Dynamics of oligomer and amyloid fibril formation by yeast prion Sup35 observed by high-speed atomic force microscopy

Research Highlight

How prion proteins stack up

© LAGUNA DESIGN/Getty

© LAGUNA DESIGN/Getty

An imaging study of prion formation in yeast could help explain how misfolded proteins aggregate in human diseases such as Alzheimer’s.

Misfolded proteins known as prions can cause fatal infections in people and animals and are associated with various neurodegenerative diseases.

A team from Japan used advanced microscopy techniques developed at Kanazawa University to visualize the process by which individual prion proteins in yeast combine to form highly ordered fibrils — all at high resolution and in real time.

The researchers found that longer incubation times were needed for individual prions to fashion themselves into fibrils, with their orderly stacked-sheet arrangement, instead of into messier, clump-like structures called oligomers.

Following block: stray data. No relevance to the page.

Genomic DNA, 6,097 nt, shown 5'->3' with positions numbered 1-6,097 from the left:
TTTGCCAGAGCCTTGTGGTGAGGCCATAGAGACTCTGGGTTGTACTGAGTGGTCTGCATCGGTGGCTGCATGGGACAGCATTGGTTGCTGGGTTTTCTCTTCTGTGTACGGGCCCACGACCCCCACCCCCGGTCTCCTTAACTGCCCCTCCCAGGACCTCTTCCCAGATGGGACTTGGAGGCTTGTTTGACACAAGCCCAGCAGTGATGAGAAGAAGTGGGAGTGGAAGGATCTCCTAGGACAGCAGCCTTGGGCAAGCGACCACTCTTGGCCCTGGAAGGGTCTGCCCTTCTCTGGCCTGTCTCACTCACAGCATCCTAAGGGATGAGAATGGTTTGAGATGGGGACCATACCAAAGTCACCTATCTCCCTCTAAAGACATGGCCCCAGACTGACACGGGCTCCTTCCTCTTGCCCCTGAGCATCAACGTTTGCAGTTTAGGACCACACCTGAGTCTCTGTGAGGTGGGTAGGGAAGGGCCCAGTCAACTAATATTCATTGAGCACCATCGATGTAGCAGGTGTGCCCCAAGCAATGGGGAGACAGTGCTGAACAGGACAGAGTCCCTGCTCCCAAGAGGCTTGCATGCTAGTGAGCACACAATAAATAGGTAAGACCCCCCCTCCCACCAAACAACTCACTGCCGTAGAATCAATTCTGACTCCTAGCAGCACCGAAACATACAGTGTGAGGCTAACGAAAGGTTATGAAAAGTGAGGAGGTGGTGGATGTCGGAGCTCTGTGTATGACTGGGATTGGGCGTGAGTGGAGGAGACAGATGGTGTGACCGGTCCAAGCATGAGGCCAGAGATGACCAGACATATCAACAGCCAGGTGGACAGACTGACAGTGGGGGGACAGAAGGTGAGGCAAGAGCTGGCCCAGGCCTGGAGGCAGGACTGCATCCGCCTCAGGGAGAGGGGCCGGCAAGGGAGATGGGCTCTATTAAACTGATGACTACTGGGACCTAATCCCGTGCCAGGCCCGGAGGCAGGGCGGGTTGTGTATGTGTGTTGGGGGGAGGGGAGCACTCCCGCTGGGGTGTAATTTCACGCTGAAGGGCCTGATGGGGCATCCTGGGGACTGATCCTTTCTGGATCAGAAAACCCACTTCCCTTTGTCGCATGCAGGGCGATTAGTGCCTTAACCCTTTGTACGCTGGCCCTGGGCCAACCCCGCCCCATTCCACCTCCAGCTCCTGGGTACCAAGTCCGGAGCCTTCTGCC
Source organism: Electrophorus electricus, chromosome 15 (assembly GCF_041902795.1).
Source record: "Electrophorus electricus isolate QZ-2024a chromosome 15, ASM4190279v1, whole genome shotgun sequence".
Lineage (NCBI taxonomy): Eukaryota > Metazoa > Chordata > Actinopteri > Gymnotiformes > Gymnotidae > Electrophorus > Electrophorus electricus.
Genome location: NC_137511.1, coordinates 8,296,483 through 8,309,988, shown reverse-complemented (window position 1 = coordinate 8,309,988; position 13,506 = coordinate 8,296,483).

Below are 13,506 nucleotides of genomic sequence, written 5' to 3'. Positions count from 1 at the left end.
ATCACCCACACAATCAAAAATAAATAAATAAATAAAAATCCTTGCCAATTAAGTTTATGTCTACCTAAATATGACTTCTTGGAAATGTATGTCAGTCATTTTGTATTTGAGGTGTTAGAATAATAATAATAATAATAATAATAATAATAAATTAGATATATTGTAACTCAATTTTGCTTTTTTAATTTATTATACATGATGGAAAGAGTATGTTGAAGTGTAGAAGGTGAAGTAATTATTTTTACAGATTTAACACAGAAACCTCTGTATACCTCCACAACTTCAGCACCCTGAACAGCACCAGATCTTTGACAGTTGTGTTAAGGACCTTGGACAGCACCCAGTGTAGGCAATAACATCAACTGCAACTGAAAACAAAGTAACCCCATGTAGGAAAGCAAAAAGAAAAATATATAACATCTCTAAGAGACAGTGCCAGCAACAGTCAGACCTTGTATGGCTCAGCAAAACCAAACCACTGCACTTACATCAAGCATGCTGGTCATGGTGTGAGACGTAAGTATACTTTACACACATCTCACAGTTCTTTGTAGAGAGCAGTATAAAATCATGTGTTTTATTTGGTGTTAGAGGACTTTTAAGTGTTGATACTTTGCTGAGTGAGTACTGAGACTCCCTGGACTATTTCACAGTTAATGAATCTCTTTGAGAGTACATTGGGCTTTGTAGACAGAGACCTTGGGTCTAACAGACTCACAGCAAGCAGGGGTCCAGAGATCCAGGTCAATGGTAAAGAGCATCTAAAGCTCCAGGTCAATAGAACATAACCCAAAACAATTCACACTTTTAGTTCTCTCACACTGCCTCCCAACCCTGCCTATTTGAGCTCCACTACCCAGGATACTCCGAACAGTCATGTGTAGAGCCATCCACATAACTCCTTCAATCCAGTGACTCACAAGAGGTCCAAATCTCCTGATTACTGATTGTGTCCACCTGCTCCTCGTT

Fibril building occurred through gradual incorporation of individual prions, not through the addition of oligomers, which are kept away from fibrils through the repulsive forces. Blocking this fibril-elongation process could help treat a range of prion-associated diseases.

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  1. PNAS 117, 7831–7836 (2020). doi: 10.1073/pnas.1916452117
Institutions Share
WPI Nano Life Science Institute (NanoLSI), KU, Japan 0.44
School of Life Science and Technology, Tokyo Tech, Japan 0.17
Bio-AFM Frontier Research Center, KU, Japan 0.11
School of Natural System, KU, Japan 0.11
Department of Physics, Nagoya University, Japan 0.06
Exploratory Research Center on Life and Living Systems (ExCELLS), NINS, Japan 0.06
Cell Biology Center, Tokyo Tech, Japan 0.06

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